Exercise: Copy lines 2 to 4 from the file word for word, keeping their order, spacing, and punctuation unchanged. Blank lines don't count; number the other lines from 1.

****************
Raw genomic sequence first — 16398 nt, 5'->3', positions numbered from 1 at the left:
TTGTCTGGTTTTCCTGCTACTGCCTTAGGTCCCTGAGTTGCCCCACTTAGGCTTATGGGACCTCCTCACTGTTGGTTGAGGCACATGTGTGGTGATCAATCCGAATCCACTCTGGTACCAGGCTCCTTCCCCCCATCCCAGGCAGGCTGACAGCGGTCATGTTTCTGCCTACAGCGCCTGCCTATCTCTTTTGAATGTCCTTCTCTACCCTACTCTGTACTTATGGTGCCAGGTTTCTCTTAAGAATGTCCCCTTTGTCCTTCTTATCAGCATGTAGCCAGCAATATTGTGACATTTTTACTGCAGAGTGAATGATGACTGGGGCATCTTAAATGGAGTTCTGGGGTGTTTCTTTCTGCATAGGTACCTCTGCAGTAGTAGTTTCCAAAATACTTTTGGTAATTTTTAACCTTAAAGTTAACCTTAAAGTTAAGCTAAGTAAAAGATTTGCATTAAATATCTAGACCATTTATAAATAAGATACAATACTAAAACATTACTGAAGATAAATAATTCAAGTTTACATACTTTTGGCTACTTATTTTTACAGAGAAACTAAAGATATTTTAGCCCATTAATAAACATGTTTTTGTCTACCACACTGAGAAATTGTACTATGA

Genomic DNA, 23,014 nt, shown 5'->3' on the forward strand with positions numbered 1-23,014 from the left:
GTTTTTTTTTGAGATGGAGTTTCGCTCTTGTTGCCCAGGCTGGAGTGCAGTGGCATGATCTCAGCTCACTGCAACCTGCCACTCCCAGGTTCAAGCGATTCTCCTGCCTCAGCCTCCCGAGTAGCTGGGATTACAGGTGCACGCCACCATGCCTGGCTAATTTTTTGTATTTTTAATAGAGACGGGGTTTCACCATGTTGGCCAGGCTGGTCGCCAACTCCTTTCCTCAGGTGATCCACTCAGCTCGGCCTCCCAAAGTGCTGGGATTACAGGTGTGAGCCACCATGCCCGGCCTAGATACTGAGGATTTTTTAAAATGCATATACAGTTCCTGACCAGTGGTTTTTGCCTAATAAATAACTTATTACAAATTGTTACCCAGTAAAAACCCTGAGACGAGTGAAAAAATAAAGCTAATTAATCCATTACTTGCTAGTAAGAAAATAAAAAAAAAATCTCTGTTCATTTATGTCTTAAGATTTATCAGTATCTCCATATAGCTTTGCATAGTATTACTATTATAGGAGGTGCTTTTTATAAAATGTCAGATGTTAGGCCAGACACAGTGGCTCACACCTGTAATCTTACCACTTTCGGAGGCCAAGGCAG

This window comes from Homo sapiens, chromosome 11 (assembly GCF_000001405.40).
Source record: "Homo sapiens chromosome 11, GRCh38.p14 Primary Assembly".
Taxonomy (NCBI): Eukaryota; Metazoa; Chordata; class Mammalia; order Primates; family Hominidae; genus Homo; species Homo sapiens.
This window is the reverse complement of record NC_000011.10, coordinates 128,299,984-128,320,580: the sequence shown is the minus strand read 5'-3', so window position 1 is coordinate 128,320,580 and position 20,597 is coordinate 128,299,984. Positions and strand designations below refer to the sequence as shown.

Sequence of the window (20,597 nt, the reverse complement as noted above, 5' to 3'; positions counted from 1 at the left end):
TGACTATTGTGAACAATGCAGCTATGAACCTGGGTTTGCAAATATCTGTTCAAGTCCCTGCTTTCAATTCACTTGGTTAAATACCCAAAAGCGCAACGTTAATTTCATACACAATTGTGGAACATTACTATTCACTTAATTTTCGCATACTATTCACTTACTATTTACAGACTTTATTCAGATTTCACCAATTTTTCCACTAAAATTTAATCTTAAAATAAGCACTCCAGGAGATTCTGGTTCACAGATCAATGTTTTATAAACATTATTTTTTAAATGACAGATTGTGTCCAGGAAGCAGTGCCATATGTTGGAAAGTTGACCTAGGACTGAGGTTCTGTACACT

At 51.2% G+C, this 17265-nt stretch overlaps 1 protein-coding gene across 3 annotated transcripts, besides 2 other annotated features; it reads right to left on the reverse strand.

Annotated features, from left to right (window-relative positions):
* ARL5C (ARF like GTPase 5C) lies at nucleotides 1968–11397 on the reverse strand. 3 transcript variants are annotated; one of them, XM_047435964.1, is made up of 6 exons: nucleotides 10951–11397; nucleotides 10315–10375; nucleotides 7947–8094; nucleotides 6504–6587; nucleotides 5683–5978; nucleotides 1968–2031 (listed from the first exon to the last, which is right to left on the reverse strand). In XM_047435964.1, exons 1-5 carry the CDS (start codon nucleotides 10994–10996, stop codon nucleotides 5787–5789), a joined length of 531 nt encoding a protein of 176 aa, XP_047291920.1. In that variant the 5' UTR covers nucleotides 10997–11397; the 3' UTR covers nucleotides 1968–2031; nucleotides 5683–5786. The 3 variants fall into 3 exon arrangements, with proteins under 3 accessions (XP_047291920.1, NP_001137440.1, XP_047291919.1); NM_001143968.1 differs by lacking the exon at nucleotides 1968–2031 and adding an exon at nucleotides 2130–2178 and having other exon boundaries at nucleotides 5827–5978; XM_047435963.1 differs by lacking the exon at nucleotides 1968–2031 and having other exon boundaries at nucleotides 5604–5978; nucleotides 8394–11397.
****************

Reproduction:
TTGTCTGGTTTTCCTGCTACTGCCTTAGGTCCCTGAGTTGCCCCACTTAGGCTTATGGGACCTCCTCACTGTTGGTTGAGGCACATGTGTGGTGATCAATCCGAATCCACTCTGGTACCAGGCTCCTTCCCCCCATCCCAGGCAGGCTGACAGCGGTCATGTTTCTGCCTACAGCGCCTGCCTATCTCTTTTGAATGTCCTTCTCTACCCTACTCTGTACTTATGGTGCCAGGTTTCTCTTAAGAATGTCCCCTTTGTCCTTCTTATCAGCATGTAGCCAGCAATATTGTGACATTTTTACTGCAGAGTGAATGATGACTGGGGCATCTTAAATGGAGTTCTGGGGTGTTTCTTTCTGCATAGGTACCTCTGCAGTAGTAGTTTCCAAAATACTTTTGGTAATTTTTAACCTTAAAGTTAACCTTAAAGTTAAGCTAAGTAAAAGATTTGCATTAAATATCTAGACCATTTATAAATAAGATACAATACTAAAACATTACTGAAGATAAATAATTCAAGTTTACATACTTTTGGCTACTTATTTTTACAGAGAAACTAAAGATATTTTAGCCCATTAATAAACATGTTTTTGTCTACCACACTGAGAAATTGTACTATGA

Genomic DNA, 23,014 nt, shown 5'->3' on the forward strand with positions numbered 1-23,014 from the left:
GTTTTTTTTTGAGATGGAGTTTCGCTCTTGTTGCCCAGGCTGGAGTGCAGTGGCATGATCTCAGCTCACTGCAACCTGCCACTCCCAGGTTCAAGCGATTCTCCTGCCTCAGCCTCCCGAGTAGCTGGGATTACAGGTGCACGCCACCATGCCTGGCTAATTTTTTGTATTTTTAATAGAGACGGGGTTTCACCATGTTGGCCAGGCTGGTCGCCAACTCCTTTCCTCAGGTGATCCACTCAGCTCGGCCTCCCAAAGTGCTGGGATTACAGGTGTGAGCCACCATGCCCGGCCTAGATACTGAGGATTTTTTAAAATGCATATACAGTTCCTGACCAGTGGTTTTTGCCTAATAAATAACTTATTACAAATTGTTACCCAGTAAAAACCCTGAGACGAGTGAAAAAATAAAGCTAATTAATCCATTACTTGCTAGTAAGAAAATAAAAAAAAAATCTCTGTTCATTTATGTCTTAAGATTTATCAGTATCTCCATATAGCTTTGCATAGTATTACTATTATAGGAGGTGCTTTTTATAAAATGTCAGATGTTAGGCCAGACACAGTGGCTCACACCTGTAATCTTACCACTTTCGGAGGCCAAGGCAG